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How “Not To Be A Jerk” Haggling Guide

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Shilin Taipei Night MarketAs a kid, I would visit Taiwan every few years. My parents emigrated to the United States a few years before I was born and every few years we’d have the chance to go back to visit family. One of the lessons I quickly learned was that haggling was a way of life almost everywhere else outside of the United States. Whenever we went to street markets, everything was negotiated. If you wanted to buy a product, the listed price was the starting point.

I loved haggling because it was like a game. I rarely got money from my parents so it was a precious commodity. As a kid, without a healthy dose of social morays, I haggled like a champ. I’d ask for ridiculous things because I didn’t know any better! As I grew up, I realized some of the tactics I used made me a jerk (had I been older) and so I adjusted.

These are some strategies I use today, whenever we’re traveling, and not meant to be an exhaustive guide on how to haggling. It’s just how I do it, based on my own ideas of what makes you a jerk, and what is effective.

General Idea

Remember that in negotiating almost any sale, the buyer has all of the power. The only way the buyer loses power is if they give it up willingly because the buyer can always walk away. If you need to buy a car, there are a dozen dealerships within twenty or thirty miles of where you are right now. There are going to be multiple Toyota, Ford, or GM dealerships so if you don’t like the salesperson you’re talking to, go somewhere else. Buyers have the power because they can always leave. No vendor will every physically stop you if you want to leave, that would be against the law. So, knowing that the seller needs to make the sale more than you need to buy puts you in control.

Next, don’t feel bad negotiating. If the vendor isn’t going to make money, they won’t sell it to you. You aren’t taking advantage of them, you’re simply decreasing how much they’re taking advantage of you!

Remember, the goal of negotiation is to arrive at the “real” price of the item. The list price is just the start.

Observe

As you’re shopping, watch the vendor to try to assess how open he or she is to negotiations. It only takes two seconds to realize that walking into a Gap and negotiating won’t work. The same applies on a person by person basis, some people just won’t negotiate regardless of the situation. Don’t waste your time haggling with them because it won’t work and it’ll just frustrate you.

Be Nice

This is rule number one – be nice, cordial, make some jokes, and be an all around nice person. You’re about to go into some hand to hand haggling combat but people are generally more willing to give you a deal if you seem like a nice person. Think about when you play any intramural or adult league sports. You certainly want to win but you really want to crush those teams that take kickball or softball way too seriously. When you lose to a more cordial, friendly, “out to have fun” type of team it doesn’t bother you as much – same logic here. Plus, it’s just good to be nice!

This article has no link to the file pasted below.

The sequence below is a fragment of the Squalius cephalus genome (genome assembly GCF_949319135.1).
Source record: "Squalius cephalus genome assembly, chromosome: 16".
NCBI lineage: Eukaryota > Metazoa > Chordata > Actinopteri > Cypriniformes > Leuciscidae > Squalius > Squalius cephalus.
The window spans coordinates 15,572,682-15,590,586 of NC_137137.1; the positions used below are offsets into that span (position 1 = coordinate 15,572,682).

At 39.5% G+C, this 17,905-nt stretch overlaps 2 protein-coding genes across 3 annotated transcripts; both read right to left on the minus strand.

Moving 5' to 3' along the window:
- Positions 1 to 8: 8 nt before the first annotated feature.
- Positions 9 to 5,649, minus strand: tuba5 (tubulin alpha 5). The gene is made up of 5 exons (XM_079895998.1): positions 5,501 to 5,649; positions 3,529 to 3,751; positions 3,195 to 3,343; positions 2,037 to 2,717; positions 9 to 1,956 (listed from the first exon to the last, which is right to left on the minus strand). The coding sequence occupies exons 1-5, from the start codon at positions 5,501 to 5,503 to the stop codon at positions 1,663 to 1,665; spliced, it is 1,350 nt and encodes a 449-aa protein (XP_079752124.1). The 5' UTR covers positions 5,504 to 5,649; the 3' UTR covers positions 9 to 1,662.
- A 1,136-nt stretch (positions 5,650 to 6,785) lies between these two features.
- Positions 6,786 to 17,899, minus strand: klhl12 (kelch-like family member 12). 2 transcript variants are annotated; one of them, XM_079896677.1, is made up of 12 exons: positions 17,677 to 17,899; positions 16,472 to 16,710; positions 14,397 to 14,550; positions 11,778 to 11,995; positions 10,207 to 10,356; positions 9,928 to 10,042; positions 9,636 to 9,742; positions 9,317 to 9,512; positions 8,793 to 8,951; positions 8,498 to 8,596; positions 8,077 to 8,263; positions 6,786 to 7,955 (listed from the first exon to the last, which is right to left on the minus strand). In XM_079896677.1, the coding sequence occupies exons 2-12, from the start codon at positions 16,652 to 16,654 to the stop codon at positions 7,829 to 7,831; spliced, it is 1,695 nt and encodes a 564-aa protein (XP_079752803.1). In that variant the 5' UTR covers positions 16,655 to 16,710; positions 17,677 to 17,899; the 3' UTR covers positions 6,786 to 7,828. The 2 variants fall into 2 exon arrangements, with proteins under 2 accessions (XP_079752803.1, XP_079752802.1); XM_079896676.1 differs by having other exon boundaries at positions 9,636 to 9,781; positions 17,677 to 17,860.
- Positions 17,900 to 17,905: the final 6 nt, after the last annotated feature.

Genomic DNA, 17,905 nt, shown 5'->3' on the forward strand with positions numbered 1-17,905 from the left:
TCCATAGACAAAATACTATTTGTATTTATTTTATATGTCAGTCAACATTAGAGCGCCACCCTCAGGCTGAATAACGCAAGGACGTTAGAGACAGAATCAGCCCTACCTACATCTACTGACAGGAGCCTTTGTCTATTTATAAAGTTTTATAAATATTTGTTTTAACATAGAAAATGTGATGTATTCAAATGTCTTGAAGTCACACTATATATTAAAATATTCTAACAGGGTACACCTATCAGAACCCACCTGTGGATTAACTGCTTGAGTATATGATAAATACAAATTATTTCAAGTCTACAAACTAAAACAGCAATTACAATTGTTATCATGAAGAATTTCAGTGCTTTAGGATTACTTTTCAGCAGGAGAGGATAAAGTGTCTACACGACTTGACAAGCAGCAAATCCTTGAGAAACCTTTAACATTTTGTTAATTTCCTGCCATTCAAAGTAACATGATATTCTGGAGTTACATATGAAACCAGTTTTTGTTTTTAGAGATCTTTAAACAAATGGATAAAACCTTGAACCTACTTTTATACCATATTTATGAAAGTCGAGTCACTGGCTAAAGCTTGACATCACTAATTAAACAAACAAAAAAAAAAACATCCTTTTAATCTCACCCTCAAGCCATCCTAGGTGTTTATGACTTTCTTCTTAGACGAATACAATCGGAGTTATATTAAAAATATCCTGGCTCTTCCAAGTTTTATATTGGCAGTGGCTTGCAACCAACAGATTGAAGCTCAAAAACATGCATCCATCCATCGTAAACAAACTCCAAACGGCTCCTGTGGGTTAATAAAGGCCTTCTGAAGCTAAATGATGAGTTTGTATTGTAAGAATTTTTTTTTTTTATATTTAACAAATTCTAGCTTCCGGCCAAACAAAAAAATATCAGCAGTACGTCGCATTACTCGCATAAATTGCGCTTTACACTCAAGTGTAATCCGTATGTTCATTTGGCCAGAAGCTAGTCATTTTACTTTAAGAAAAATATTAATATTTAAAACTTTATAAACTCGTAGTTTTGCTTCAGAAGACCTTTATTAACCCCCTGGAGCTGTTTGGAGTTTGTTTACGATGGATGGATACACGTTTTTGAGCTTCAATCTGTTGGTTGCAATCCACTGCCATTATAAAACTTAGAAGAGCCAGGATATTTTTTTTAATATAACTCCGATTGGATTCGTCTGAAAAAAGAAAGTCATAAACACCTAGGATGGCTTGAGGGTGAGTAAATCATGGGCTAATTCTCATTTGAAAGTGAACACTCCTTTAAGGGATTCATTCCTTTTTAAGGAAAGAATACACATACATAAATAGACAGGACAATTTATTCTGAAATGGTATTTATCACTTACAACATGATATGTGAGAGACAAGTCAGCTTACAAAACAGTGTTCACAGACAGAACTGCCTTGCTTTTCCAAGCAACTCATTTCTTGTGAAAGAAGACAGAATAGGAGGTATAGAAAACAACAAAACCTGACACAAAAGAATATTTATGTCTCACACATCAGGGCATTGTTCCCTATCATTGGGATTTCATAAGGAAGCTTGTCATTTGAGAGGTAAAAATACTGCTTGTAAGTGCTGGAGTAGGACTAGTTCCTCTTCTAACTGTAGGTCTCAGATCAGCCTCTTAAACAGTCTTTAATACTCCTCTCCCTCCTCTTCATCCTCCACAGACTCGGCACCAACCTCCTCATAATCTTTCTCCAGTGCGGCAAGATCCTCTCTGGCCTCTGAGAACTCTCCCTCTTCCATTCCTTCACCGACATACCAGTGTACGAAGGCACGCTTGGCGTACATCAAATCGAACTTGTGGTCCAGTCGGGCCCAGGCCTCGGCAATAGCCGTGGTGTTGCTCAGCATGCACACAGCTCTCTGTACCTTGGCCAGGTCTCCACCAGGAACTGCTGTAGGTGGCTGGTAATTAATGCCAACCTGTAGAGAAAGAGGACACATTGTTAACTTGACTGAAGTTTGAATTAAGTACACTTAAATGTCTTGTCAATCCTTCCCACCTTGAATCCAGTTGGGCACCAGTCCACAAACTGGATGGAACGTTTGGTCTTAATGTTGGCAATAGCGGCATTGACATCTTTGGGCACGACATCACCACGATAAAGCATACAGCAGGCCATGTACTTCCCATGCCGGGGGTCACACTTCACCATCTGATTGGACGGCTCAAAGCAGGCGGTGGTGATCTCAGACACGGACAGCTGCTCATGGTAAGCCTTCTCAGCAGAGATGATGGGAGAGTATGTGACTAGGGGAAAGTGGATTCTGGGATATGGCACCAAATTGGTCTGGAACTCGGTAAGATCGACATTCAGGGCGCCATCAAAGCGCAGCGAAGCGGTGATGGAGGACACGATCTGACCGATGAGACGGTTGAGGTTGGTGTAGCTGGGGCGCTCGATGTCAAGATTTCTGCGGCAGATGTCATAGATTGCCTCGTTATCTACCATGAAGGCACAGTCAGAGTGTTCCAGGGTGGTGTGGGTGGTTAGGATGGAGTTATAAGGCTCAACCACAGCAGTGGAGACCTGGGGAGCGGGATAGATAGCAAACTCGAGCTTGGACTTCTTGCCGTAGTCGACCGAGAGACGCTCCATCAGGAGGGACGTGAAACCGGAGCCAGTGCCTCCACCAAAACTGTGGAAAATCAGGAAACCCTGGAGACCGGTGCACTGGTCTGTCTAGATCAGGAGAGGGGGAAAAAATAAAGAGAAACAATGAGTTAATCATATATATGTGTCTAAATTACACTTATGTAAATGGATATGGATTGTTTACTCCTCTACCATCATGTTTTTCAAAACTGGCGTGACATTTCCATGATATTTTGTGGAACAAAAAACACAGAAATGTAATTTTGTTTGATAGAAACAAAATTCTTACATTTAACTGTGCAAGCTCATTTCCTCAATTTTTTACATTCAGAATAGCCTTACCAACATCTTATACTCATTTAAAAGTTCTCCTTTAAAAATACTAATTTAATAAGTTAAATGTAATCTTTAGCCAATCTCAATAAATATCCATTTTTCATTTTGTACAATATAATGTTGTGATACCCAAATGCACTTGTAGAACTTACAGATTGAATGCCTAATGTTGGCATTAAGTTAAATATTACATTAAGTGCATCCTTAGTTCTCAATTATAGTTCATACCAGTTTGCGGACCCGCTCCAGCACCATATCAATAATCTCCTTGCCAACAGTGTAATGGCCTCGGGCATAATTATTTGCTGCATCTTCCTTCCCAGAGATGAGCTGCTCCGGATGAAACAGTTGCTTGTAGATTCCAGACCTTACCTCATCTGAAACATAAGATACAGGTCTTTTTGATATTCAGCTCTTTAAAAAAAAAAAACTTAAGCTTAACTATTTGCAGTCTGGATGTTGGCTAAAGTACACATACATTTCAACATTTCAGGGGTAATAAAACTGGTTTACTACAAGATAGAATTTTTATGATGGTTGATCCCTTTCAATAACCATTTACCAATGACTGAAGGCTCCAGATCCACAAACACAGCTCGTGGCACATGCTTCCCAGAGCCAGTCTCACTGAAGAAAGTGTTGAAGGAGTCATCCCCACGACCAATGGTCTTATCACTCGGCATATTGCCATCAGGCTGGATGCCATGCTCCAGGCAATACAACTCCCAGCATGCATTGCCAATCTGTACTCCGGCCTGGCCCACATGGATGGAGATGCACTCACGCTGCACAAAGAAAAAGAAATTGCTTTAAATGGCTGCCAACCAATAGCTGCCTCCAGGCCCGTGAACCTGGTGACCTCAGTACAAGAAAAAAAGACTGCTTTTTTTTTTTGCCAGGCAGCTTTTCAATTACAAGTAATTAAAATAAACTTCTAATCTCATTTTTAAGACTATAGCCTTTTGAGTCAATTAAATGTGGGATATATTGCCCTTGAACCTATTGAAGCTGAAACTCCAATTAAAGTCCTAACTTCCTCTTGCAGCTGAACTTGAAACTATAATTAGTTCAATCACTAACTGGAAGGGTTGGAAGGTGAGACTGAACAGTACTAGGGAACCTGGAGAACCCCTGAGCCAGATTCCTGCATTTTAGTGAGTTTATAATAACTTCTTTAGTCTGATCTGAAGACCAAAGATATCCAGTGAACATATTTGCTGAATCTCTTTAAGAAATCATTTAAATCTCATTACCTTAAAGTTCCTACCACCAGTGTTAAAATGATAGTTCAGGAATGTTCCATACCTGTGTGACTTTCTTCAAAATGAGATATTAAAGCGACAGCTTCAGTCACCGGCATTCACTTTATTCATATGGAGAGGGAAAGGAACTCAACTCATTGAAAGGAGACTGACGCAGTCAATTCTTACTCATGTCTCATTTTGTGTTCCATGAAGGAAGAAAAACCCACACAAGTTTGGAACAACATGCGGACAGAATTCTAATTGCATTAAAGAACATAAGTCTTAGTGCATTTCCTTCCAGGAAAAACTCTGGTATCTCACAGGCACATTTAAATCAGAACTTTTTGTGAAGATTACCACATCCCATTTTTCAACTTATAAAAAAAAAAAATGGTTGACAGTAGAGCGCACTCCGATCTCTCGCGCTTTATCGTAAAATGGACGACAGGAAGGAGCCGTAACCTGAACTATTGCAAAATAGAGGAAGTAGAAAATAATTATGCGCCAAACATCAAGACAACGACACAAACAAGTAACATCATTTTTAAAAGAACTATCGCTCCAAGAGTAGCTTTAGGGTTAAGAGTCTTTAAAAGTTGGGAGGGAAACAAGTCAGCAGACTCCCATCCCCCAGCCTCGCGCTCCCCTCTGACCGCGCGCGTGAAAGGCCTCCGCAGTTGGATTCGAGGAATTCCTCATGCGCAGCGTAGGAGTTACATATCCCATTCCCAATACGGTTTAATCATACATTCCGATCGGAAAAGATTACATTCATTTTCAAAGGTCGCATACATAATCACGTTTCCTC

Learn to Pause and Consider

My favorite tactic is to simply sit/stand there and be quiet. Ponder it. Do the math, take your time. It’s not like a conversation where an awkward pause can actually be awkward. When you do this with a street vendor who has invested five minutes trying to sell you something, they get anxious. They want to make this sale so they might offer concessions without you having to do anything. If you aren’t comfortable standing there, or pausing simply isn’t working, just ask if they can do better than their last offer. Say things like “that’s just too much, is that the best offer?” and you might find out quickly whether or not they’re willing to let you walk away.

Look Disinterested & Be Willing to Walk

The seller wants to make a deal so if you act like you’re disinterested and they’re about to lose you, they might come with a better offer to keep you in the conversation. Also, being willing to walk away (and actually walking away) is crucial because acting disinterested only works if the next step is walking away. If you aren’t willing to walk, an experienced seller (and they are experienced if they’re in a street market) can tell this and adjust accordingly.

Bulk Purchases

If you plan on buying several items or a few in your group want to buy the same thing – negotiate a bulk deal. Step one is to negotiate the one item down to a place where you’d be happy to do the deal. Then, keep the negotiation going by adding in the fact that you want two items and see where that gets you. If something costs $15 by itself, see if you can buy two for $20 (or $10 a piece). Maybe you don’t get two for $20 but you get 2 for $24, which is an extra $3 savings per item. Don’t do this unless you’re willing to get two (that would make you a jerk).